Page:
Behind his brusque exterior lurked an extremely sensitive and caring individual.  He supported charities and people undergoing hard times without fanfare.  He always had a caring ear (an example of which is that he became a good friend to my two sons, keeping in touch with them and offering sage advice when opportune).

And then there was his love for his rock Denise and his daughters, their husbands, and his grandchildren.  Who will forget him choking up during his father-of-the-bride speeches at Carol Ann and Gayle's fact at our table we had wagers as to how long he would last before breaking down. The shortest estimate won.  He was so proud of his girls and how they had married well and produced such lovely children. His relationship with Denise was remarkable. He made light of his health issues to lighten her burden, but she is an impressively strong person and her demeanour at the funeral and subsequent prayers was amazing.

Jack endured his dodgy health and the many reparative procedures with uncomplaining stoicism, smoking his Villeger cigars as a token of his obstinate defiance.  He seemed to know that his time on earth was reaching an end, and in his usual methodical and neat manner he prepared meticulously.  An example was the message and legacy he bequeathed to the Wanderers Golf Club, to be read to the members on his death. This was done the day after his passing, amidst huge emotion.

Jack crammed a lot into his 66 years and he has left us an impressive and lasting legacy. His void will take a long time to fill. I will miss him terribly, but at least I have many happy memories to help me along, one of which was our trip the the 50th reunion last year.



17/07/12 05:33 PM #2    

Godfrey Mockè

What  beautiful tributes to the late Jack Shapiro - thank you Ian and Lee! 

Sadly, I missed out in not knowing Jack at all - him being a late-entry in 1960 (my first year in Matric) a non-swimmer and a Joburg boykie to-boot, yet such was my loss as he clearly made his mark in life and has left a magnificent legacy which makes me immensely proud to be able to acknowledge him as a DHS 'Old Boy' and one of our "own".  My thoughts and prayers go out to Jack's immediate family as they grieve their huge loss. Godfrey S. Mockè (VI S, 1960 & 1961)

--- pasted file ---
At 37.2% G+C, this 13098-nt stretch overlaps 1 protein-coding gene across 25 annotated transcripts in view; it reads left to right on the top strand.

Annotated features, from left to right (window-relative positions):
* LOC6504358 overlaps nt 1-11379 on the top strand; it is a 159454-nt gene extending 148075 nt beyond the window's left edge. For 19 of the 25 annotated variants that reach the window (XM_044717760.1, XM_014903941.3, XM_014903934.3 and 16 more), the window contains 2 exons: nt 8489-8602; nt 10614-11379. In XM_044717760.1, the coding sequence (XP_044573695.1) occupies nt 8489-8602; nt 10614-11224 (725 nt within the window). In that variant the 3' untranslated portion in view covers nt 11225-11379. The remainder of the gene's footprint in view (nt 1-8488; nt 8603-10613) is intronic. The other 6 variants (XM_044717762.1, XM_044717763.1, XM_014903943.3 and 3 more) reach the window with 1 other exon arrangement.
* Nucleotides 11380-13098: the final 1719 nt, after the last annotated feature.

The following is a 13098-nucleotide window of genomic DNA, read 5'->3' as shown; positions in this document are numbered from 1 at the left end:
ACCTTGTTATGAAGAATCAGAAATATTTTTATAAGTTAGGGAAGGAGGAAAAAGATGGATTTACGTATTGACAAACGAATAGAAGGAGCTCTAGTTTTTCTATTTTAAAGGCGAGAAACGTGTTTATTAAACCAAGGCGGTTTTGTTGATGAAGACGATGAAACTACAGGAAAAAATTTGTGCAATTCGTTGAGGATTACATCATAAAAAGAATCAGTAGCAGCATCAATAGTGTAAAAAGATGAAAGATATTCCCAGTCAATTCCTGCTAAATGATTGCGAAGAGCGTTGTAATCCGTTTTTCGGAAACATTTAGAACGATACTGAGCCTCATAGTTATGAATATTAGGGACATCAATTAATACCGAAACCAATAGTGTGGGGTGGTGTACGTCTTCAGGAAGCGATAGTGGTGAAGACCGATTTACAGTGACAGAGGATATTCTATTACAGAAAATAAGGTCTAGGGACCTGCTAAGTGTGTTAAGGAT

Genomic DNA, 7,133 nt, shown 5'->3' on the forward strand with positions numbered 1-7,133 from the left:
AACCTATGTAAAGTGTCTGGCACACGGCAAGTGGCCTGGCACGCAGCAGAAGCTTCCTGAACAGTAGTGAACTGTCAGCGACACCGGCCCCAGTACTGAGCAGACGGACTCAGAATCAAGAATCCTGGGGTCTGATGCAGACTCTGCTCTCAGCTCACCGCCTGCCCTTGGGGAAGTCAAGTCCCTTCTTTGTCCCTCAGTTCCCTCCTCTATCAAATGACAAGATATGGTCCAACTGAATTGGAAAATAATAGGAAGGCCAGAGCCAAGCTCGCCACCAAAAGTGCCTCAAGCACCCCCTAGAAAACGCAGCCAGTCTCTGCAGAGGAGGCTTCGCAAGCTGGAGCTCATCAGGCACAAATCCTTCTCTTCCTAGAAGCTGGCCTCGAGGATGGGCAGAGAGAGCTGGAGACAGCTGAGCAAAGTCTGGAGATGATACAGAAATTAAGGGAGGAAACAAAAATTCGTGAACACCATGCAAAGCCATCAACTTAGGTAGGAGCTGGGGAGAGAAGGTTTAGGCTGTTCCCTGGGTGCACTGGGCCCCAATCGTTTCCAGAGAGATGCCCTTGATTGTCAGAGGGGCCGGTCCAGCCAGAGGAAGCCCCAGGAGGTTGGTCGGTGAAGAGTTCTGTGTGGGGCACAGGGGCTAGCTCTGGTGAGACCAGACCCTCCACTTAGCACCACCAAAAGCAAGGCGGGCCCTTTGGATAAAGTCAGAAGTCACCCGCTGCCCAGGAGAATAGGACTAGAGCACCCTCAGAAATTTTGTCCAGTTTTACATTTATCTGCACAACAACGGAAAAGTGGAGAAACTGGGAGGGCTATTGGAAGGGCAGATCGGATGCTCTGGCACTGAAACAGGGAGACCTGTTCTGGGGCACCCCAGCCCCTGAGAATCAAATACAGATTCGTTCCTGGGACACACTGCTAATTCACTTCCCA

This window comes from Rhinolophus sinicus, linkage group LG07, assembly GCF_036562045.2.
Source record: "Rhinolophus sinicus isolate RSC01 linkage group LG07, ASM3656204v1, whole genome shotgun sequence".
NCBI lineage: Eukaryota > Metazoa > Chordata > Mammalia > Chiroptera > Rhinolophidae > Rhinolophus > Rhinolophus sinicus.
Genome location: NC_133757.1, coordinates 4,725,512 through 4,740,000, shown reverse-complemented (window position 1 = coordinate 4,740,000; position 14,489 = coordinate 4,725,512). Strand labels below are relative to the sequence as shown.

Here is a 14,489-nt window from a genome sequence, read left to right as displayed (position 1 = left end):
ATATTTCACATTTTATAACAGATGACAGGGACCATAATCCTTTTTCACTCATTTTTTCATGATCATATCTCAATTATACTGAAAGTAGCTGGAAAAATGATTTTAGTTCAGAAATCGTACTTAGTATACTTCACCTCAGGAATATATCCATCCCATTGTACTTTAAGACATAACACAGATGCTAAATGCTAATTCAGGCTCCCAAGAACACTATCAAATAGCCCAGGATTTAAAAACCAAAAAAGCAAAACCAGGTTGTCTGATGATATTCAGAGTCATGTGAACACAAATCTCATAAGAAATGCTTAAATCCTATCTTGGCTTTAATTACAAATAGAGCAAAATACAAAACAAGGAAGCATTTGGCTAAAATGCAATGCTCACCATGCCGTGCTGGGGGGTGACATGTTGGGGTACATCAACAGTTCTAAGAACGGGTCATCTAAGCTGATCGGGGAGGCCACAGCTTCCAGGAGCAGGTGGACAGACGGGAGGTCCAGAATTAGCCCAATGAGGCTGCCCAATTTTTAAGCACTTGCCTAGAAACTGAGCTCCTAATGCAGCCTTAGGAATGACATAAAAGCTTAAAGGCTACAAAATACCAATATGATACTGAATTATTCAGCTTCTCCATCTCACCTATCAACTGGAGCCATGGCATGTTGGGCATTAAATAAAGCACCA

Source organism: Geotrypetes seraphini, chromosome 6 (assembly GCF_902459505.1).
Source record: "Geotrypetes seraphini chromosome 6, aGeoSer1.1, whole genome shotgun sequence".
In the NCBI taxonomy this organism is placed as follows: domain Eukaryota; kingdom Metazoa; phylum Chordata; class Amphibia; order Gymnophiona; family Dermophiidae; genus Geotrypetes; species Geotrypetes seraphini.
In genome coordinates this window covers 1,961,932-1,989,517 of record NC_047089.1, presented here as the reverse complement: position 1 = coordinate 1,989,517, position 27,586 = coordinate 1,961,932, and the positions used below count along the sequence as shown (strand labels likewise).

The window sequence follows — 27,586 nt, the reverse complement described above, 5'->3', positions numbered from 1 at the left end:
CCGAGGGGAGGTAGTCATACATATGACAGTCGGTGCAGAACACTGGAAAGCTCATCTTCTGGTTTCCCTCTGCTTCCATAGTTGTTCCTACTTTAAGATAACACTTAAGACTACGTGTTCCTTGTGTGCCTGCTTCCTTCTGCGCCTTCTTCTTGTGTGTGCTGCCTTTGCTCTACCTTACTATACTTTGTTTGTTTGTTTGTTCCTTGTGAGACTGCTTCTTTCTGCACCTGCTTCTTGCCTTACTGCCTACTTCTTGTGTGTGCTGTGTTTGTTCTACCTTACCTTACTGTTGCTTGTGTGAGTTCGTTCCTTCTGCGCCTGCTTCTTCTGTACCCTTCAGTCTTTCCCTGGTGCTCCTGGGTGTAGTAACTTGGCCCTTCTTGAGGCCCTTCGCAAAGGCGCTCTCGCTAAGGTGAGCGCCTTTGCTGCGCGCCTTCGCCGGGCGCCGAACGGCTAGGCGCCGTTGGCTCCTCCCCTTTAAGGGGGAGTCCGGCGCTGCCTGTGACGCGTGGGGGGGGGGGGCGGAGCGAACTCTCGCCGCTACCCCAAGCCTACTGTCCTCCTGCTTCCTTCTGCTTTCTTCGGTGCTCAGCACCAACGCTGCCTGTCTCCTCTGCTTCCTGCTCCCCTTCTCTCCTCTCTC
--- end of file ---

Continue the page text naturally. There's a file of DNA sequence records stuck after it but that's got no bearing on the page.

18/07/12 01:28 AM #3    

Anthony Crosby

 Good morning.   It was with much sadness that I read the sad passing of Jack Shapiro.   As normal I awoke at 5-30am (Sydney Australia) and prior to going down to Balmoral beach for my morning swim, I checked my emails.  What had started as a lovely clear Sydney morning suddenly changed. I did not swim today.  I sat quietly and reflected on memories of our larger that life friend. Jack was one of those special people who left a positive impression on you whenever in his company.   


Lee and Ian have said it all and there is nothing more to add.   One thing I am so please about is that I made the trip to Durban for the reunion.  I recall debating wether to go or not.  How pleased I am that I went


Fortunately I spent a lot of time with Jack over that “Special” weekend.  He took me out to Old Boys Club before the cocktail party on the Friday night for, as Jack put it, “A couple of Heart starters”!!


I guess there is no secret that we are now all playing “The Back nine” so the important things to remember is to stay in touch and try to be there for each other.  You can move all over this great world but the special bond that exists between DHS old boys can never be broken.     Jack we will all miss you terribly.   To your wonderful wife and family our sincere condolences.

As Jack would have said.  If there is no door, Build one and then Kick it down.      RIP Jack Shariro


18/07/12 11:15 AM #4    

David Sawers

It was with a heavy heart that I read of Jack's death. Lee, Ian and Ant have said all that I could have about this extraordinary, larger than life personality, and a lot more eloquently. He and I trained the Drum Majorettes at Natal and Wits Universities respectively and I fondly remember the year he brought his girls to Durban to participate in our Rag procession. I don't know about the girls but Jack and I certainly had a helluva weekend. So long my old buddy, so grateful that we were able to hook up again last year.

Dave Sawers 

18/07/12 11:52 AM #5    

Christopher Harris

I  just wish to post my thanks that I knew someone who made a difference to the lives of so many.  At School, he was an inspiration.  Judging by the comments made so far, that continued tenfold when he moved on.  Those who spent time with him in the past 50 years must have learnt a lot from him, so a way to keep his memory going is to honour him by living life as he would do.  Shalom, Jack.

Chris Harris

25/07/12 04:51 PM #6    

Christopher Makepeace

Just read an email about Jack's passing and was surprised at, then, understanding about my choking up at the news.  He was one of the most likeable and funny boys at the Boarders' meal-times.  His self-assurance meant he suffered none of the slights and tribulations that might befall other late arrivers, on the contrary, his jokes and observations were eagerly heard and laughed at.  Only once do I remember some funny just fell flat; he saw the weak smiles and raised his hands and said "Oh well..." and smiled.  I was impressed.